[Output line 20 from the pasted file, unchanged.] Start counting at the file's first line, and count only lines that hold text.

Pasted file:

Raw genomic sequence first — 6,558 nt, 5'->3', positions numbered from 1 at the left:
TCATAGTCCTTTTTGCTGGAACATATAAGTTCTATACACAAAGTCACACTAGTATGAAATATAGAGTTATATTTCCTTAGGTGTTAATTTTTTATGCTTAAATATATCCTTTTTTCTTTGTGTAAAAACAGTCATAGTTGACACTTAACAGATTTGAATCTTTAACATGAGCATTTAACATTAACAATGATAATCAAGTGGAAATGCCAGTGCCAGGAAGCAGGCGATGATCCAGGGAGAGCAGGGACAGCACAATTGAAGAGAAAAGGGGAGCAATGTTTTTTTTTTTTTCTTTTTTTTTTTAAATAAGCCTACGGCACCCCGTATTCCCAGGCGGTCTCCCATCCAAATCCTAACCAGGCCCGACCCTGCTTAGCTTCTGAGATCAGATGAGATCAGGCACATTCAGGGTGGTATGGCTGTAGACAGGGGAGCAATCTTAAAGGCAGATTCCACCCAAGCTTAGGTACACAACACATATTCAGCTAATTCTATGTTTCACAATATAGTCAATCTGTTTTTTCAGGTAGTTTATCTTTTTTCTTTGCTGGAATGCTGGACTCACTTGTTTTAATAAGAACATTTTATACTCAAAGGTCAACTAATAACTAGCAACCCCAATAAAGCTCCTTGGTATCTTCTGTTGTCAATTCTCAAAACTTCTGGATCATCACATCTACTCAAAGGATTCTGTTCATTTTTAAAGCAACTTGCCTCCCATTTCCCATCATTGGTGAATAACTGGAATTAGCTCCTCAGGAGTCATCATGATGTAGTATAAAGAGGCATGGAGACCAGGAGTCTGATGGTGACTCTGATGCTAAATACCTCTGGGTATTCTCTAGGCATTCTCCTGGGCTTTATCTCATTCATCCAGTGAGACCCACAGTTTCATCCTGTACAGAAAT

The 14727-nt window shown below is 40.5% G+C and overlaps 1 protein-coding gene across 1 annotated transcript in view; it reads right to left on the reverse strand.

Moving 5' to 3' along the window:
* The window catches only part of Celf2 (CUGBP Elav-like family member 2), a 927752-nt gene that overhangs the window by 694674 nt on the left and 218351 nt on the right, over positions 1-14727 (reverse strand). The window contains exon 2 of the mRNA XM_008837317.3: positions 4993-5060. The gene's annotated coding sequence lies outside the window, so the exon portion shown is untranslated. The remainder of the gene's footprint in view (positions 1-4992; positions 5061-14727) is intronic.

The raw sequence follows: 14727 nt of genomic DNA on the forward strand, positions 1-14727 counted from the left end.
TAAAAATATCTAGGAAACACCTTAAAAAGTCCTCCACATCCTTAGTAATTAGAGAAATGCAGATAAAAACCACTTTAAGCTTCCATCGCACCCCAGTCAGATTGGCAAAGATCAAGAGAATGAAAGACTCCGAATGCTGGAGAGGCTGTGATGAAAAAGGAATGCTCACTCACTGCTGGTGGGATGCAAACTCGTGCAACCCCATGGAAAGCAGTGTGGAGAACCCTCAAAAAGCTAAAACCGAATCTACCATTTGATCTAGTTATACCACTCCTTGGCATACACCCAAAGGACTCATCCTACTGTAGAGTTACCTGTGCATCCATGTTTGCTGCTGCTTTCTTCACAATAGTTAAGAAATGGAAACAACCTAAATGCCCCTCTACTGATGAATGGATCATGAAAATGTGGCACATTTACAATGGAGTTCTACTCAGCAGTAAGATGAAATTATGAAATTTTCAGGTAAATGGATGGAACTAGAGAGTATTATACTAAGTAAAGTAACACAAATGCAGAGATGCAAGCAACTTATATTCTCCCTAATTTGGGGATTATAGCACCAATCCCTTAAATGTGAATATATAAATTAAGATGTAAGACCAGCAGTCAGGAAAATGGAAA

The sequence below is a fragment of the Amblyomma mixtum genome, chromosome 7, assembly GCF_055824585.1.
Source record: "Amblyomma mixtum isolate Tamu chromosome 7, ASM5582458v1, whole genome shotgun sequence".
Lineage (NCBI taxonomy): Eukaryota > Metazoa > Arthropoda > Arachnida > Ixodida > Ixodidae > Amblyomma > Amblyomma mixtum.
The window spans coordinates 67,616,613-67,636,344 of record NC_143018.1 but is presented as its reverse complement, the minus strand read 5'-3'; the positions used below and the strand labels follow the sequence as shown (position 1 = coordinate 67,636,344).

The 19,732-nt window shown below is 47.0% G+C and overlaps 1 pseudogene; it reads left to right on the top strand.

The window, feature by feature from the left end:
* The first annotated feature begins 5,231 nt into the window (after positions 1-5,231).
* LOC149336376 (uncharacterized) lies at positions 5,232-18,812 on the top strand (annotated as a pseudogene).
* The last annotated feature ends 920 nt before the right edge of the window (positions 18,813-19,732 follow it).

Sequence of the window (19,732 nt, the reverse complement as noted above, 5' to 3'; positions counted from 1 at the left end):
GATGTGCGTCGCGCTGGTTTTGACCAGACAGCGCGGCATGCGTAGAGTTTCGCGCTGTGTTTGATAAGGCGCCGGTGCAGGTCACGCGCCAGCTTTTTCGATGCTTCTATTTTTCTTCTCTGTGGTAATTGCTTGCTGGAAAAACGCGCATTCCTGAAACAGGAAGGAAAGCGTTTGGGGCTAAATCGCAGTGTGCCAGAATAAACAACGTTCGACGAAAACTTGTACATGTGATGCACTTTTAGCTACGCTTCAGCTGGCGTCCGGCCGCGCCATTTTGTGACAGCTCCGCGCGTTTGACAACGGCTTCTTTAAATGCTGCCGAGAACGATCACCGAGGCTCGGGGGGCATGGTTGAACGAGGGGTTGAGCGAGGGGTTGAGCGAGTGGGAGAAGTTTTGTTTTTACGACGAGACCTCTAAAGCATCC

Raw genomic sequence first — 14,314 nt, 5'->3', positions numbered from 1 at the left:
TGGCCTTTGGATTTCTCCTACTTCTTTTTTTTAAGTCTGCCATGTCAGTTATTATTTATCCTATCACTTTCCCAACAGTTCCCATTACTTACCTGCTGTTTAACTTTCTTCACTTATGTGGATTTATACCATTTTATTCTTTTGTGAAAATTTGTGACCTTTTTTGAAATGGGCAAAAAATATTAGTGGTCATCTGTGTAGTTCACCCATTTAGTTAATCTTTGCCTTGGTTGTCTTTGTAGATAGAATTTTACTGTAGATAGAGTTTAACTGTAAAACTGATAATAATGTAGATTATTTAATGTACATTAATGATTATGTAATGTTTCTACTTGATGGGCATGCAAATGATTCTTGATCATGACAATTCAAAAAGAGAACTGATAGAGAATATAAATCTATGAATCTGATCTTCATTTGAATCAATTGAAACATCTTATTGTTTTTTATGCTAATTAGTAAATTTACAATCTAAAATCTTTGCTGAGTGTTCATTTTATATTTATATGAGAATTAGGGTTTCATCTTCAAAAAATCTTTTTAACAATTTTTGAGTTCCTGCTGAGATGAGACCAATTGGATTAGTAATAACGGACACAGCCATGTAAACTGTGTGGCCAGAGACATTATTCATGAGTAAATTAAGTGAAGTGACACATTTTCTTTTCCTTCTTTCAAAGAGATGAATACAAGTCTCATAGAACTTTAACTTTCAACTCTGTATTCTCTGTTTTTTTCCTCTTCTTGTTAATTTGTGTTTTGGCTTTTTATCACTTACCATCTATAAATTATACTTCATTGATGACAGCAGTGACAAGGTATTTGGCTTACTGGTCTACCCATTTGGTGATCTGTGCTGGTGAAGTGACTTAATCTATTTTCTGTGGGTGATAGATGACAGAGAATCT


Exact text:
TGGCCTTTGGATTTCTCCTACTTCTTTTTTTTAAGTCTGCCATGTCAGTTATTATTTATCCTATCACTTTCCCAACAGTTCCCATTACTTACCTGCTGTTTAACTTTCTTCACTTATGTGGATTTATACCATTTTATTCTTTTGTGAAAATTTGTGACCTTTTTTGAAATGGGCAAAAAATATTAGTGGTCATCTGTGTAGTTCACCCATTTAGTTAATCTTTGCCTTGGTTGTCTTTGTAGATAGAATTTTACTGTAGATAGAGTTTAACTGTAAAACTGATAATAATGTAGATTATTTAATGTACATTAATGATTATGTAATGTTTCTACTTGATGGGCATGCAAATGATTCTTGATCATGACAATTCAAAAAGAGAACTGATAGAGAATATAAATCTATGAATCTGATCTTCATTTGAATCAATTGAAACATCTTATTGTTTTTTATGCTAATTAGTAAATTTACAATCTAAAATCTTTGCTGAGTGTTCATTTTATATTTATATGAGAATTAGGGTTTCATCTTCAAAAAATCTTTTTAACAATTTTTGAGTTCCTGCTGAGATGAGACCAATTGGATTAGTAATAACGGACACAGCCATGTAAACTGTGTGGCCAGAGACATTATTCATGAGTAAATTAAGTGAAGTGACACATTTTCTTTTCCTTCTTTCAAAGAGATGAATACAAGTCTCATAGAACTTTAACTTTCAACTCTGTATTCTCTGTTTTTTTCCTCTTCTTGTTAATTTGTGTTTTGGCTTTTTATCACTTACCATCTATAAATTATACTTCATTGATGACAGCAGTGACAAGGTATTTGGCTTACTGGTCTACCCATTTGGTGATCTGTGCTGGTGAAGTGACTTAATCTATTTTCTGTGGGTGATAGATGACAGAGAATCT